According to one account the five manual from Eton arrived in ten of the railway’s largest trucks and was apparently unloaded at Mistley, as the station at Bradfield was unable to handle such a large cargo. It was moved to Bradfield by cart. The work was organised by a farmer called Green, and the transport consisted of three farm wagons and a douglas cart. There are various farmers called Green listed under Bradfield in the Essex Directory for 1862: John and Thomas Green of Ragmarsh and John Hellen Green of Bradfield Hall (People’s Warden 1863). Green pressed his son and his men into service during the harvest of 1872, while Hayne supervised the unloading at Bradfield. There are several facts which lead one to discount this. Firstly the journey from Windsor by rail would have been very laborious as it would have involved several railway companies, possibly with different gauges. To find trucks long enough for the largest of the pipes would have been difficult, and even under a tarpaulin the organ would have been subjected to sparks and cinders from the locomotive. However loading the organ, which weighed seventy tons, onto a barge at Windsor and taking it down the Thames and up the Essex coast would have been straightforward. Even with the dues payable on the Thames it would have been considerably cheaper than the railway. The organ of St. Nicholas, Harwich, was brought by this means. Accounts say that the barge landed its cargo at Jacques Hard. Carts could easily have managed this short journey. The tortuous road from Mistley to Bradfield with 32ft pipes is hardly conceivable.

Hayne built a large chalet to house his organ, known as the “Rector’s Room” behind the stables. The Rectory was then in what is now Bradfield Place. The idea that he converted the area above the stables known as the “Village Room” for his organ must be discounted. The height of this room was inadequate, and it is doubtful whether the old building would have stood the weight and vibration. However there is evidence that this building was used to store the parts of the organ, and its imminent collapse apparently spurred Hayne to go ahead with building his instrument.

The building he constructed to house his organ was similar to the one in which Holmes had his huge organ installed, at Regent’s Park by Bryceson, (1872-5), though less grand. Hayne’s building survived long after the organ was stripped out, being used for concerts and other functions. The organ was probably worked on by J. Rayson Senior, organ builder of Ipswich, and a pupil of Willis. Hayne seems to have had a good relationship with him although he paid him poorly. Rayson certainly made some additional stops for the organ.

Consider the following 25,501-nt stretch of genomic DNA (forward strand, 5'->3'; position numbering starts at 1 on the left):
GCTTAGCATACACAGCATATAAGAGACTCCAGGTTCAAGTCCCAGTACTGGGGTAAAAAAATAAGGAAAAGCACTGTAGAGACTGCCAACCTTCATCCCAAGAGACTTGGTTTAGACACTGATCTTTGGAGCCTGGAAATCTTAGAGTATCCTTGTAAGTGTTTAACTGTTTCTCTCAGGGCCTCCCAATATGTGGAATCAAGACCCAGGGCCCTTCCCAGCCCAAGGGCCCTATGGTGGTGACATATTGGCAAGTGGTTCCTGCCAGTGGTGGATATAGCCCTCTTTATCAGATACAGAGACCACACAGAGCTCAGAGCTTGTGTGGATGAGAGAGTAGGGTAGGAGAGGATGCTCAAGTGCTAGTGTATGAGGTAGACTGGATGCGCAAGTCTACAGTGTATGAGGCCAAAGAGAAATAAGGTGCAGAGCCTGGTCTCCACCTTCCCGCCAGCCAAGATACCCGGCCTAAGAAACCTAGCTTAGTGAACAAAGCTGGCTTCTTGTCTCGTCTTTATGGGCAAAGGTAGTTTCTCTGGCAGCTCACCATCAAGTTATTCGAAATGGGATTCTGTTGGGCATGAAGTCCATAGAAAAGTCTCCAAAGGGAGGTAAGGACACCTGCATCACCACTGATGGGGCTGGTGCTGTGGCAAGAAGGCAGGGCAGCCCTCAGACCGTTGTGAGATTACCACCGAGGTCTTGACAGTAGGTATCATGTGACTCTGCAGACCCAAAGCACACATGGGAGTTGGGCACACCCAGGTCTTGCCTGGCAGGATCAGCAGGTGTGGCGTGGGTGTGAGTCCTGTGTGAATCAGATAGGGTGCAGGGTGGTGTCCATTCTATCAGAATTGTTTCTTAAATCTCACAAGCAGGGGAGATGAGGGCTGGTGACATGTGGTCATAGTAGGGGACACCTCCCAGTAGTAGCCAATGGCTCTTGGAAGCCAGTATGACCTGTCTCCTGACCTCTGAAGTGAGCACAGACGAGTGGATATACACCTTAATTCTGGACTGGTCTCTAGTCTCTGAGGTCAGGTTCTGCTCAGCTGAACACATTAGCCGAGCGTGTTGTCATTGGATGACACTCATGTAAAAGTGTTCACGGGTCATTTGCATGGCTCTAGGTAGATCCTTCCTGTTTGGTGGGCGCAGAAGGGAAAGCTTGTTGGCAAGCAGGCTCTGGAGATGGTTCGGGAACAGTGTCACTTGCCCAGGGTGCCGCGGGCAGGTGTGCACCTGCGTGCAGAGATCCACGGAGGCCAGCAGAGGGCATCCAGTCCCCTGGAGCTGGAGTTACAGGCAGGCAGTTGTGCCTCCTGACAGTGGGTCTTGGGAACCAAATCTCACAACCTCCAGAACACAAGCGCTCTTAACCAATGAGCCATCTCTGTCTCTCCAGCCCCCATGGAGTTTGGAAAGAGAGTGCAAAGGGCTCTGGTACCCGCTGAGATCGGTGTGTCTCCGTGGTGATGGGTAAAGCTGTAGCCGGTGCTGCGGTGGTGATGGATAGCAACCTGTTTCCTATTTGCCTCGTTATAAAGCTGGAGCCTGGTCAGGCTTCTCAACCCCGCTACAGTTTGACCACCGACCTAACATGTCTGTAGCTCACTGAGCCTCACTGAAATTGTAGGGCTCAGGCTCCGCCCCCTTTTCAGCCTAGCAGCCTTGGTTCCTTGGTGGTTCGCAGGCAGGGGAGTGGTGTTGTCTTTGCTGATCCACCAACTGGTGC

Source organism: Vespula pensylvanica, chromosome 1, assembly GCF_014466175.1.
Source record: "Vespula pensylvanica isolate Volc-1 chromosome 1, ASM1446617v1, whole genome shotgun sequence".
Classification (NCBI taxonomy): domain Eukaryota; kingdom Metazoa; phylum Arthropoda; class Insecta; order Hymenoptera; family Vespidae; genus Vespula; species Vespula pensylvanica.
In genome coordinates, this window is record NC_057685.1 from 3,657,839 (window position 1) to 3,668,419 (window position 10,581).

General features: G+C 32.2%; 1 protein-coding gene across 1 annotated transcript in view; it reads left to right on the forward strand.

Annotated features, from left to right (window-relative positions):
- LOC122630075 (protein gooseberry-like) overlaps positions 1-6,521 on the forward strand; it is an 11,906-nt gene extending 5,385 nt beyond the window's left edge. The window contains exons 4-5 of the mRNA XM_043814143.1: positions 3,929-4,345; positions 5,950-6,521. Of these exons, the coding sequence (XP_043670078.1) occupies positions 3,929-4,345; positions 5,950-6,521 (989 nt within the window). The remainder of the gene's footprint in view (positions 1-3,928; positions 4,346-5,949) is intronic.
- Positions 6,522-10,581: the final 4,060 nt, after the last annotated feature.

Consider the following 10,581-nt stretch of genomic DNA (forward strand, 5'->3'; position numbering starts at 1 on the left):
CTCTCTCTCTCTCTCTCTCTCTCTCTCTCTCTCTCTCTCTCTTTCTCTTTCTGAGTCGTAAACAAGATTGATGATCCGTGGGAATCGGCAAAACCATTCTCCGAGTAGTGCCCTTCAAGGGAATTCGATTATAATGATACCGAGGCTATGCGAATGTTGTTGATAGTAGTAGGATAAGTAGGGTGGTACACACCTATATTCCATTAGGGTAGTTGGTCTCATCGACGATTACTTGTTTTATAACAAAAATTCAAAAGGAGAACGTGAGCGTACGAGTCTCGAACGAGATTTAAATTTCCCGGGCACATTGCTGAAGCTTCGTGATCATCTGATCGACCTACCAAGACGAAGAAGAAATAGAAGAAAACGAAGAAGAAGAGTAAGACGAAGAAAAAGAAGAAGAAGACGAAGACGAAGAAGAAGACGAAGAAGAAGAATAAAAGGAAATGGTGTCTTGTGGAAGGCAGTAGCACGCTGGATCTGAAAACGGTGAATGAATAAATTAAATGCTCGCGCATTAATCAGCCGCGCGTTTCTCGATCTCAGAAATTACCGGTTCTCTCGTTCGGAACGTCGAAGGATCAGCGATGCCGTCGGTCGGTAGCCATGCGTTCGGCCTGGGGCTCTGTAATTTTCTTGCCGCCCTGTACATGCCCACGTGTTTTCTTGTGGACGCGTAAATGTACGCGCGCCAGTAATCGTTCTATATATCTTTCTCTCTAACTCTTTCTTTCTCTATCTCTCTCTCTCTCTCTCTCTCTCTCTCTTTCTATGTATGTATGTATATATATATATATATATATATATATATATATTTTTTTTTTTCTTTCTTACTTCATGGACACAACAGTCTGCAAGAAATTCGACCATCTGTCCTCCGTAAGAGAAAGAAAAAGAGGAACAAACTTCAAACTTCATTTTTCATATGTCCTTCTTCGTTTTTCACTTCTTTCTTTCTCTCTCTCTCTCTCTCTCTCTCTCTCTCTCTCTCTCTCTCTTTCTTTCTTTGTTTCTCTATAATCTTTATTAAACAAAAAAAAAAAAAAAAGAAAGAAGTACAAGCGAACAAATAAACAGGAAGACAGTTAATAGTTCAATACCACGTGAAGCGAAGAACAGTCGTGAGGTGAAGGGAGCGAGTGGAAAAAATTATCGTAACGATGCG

Having grown in size from the time it was at Eton, the organ was blown by a device consisting of a horizontal wheel driven by three donkeys, transmitting its power through bevel gears to a horizontal crank working the feeders. Hayne probably adapted a similar device for grinding corn. When extra wind was needed to supply the full organ, the donkeys apparently were tempted by carrots hung ahead of them on the wheel! Such organs were not uncommon among people of means in the 19th century. Holmes’s organ has already been quoted, and Hayne must surely have known of the instrument with five manuals (for three players!) which Sir Richard Vyvyan set up in the music room at Trelowarren near Helston in 1829. An indication of the size and date of completion of the Bradfield organ is given by the fact that when news of the Albert Hall organs completion by Willis (1871) reached Hayne and he learned that it contained two more stops than his organ, he promptly added another four stops so that he should not be outdone. As the Albert Hall instrument contained 111 stops, one can get an idea of the size of the Bradfield instrument. Of course the array of stops on Hayne’s organ may have been a little misleading. Whereas the stops on the Albert Hall organ represented full ranks of pipes, many of Hayne’s ranks may have been divided, that is some ranks represented by two stop knobs, one operating on the bass of the keyboard, and another on the treble. These were often qualified as “tenoroon” on the stop knobs. We know that a number of these existed on the Bradfield organ that he designed late. This division meant that one could play on the top part of the manual in close harmony, while accompanying this with a “noble bass” on the lower part of the keyboard with different stops. It is known that Hayne was a devotee of this technique, even though Hopkins and Rimbault in their book on the organ regarded it as bad practice. Thus the number of pipes in Hayne’s instrument was almost certainly considerably less than that in the Albert Hall organ. Further confirmation of this is that three donkeys could never have provided power equivalent to the eight and thirteen horsepower steam engines used to blow the latter organ. It will probably be impossible to know the exact specification of Hayne’s organ, since he was constantly modifying. Many of the organs he designed had problems of wind supply and the lack of adequate blowing equipment for his huge instrument may have caused him to cut it down to manageable proportions himself, using the pipework for Bradfield and Mistley church organs. It seems likely that the organ had a Campana stop (carillon) as Rayson of Ipswich showed W.L. Sumner the pipes of Campana stop he made for Hayne. It is said that Hayne claimed to have invented this stop. In fact it had existed on the continent for some time before he used it. Rayson, it is fairly certain, was responsible for breaking up the remains of the five manual organ after Hayne’s death in 1883, when the parts were sold by auction and used to provide pipework for a number of organs throughout East Anglia. I think it likely that it provided the basis of Bradfield Church organ which Hayne complete to his design in 1875, as the tablet still on the present organ testifies. It is unlikely that he used any pipework from St. Albans for this purpose, as this organ seems to have gone entire to either St. Peter’s, London Docks, in Wapping, or possibly a church on the Isle of Dogs, presumably some time after 1876 when the new organ was inaugurated. The source of the latter destination was Rayson Jnr.